Tom and David recommend investing in at least three of these stocks as these companies are established and should be around for many years. “Peak growth” for most of these companies might be over. But, you should still be able to earn steady growth (and sometimes dividends) with fewer ups and downs.
Best Buys Now
Each Thursday, the Best Buys Now list updates. Some of these stocks can be a Starter and Best Buy stock at the same time. Some of these stocks can be volatile and have lots of ups and downs.
Although the recommendations change with the market conditions, many of these stocks tend to be growth stocks. They probably won’t be a dividend, but have good growth potential. You earn your passive income with rising share prices.
As you can see below, you might own all, some, or none of these stocks. Remember to maintain a diversified portfolio and do your own due diligence and not trading blindly.
Each Thursday, Stock Advisor updates the 12 best active recommendations you can buy today. This batch is from one week in December. This is five of the best buys for one week.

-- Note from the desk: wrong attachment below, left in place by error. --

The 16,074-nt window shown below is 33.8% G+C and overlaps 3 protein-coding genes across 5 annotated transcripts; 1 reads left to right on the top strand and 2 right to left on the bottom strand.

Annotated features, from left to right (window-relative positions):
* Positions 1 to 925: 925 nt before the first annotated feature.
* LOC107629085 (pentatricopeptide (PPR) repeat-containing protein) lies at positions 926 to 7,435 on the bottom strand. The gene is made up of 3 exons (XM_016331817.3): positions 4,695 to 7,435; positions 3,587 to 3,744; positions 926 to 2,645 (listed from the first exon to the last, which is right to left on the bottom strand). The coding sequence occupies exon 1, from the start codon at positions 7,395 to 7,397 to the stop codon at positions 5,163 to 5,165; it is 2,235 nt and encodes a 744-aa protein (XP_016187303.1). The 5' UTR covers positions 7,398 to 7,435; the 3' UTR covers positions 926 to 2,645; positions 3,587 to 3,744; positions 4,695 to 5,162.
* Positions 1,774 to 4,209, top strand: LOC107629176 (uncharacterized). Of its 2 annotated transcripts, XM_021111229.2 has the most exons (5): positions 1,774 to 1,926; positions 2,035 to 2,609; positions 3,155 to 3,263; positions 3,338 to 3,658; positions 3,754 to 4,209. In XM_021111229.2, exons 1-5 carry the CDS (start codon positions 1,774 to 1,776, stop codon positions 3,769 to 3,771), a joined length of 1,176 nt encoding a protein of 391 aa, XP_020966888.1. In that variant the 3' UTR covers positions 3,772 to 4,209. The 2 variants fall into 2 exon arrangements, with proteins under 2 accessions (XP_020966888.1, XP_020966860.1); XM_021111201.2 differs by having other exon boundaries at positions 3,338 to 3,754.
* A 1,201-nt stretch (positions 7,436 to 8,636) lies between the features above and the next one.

What Stock Advisor Research Looks Like
If you’ve looked for stock tips in the past, the Stock Advisor writeup has a similar feel. You can read the detailed writeup that tells you that covers these topics:
- A brief company history
- The business model
- Financials and Valuation
- People (Company leaders and maybe primary clients/competitors)
- Risks and When We’d Sell
If you’re revisiting a writeup or only want the highlights, there’s a 1-minute bullet point summary that covers these topics:
- What It Does
- Why You Should Buy
- Buyer’s Guide and Key Data (Basic company information you can find on Yahoo Finance, etc.)
Compared to a few other investing newsletters, I like Stock Advisor because the review is straightforward. You don’t have to cut through three pages of fluff to see “the stock of the month” and why you should buy it today.
Other Cool Stock Advisor Tools
Stock Advisor earns its keep with the twice-monthly stock recommendations. Plus, the starter stocks and best buys now can help you pick better “diamonds” with over 16 years of active recommendations to pick from.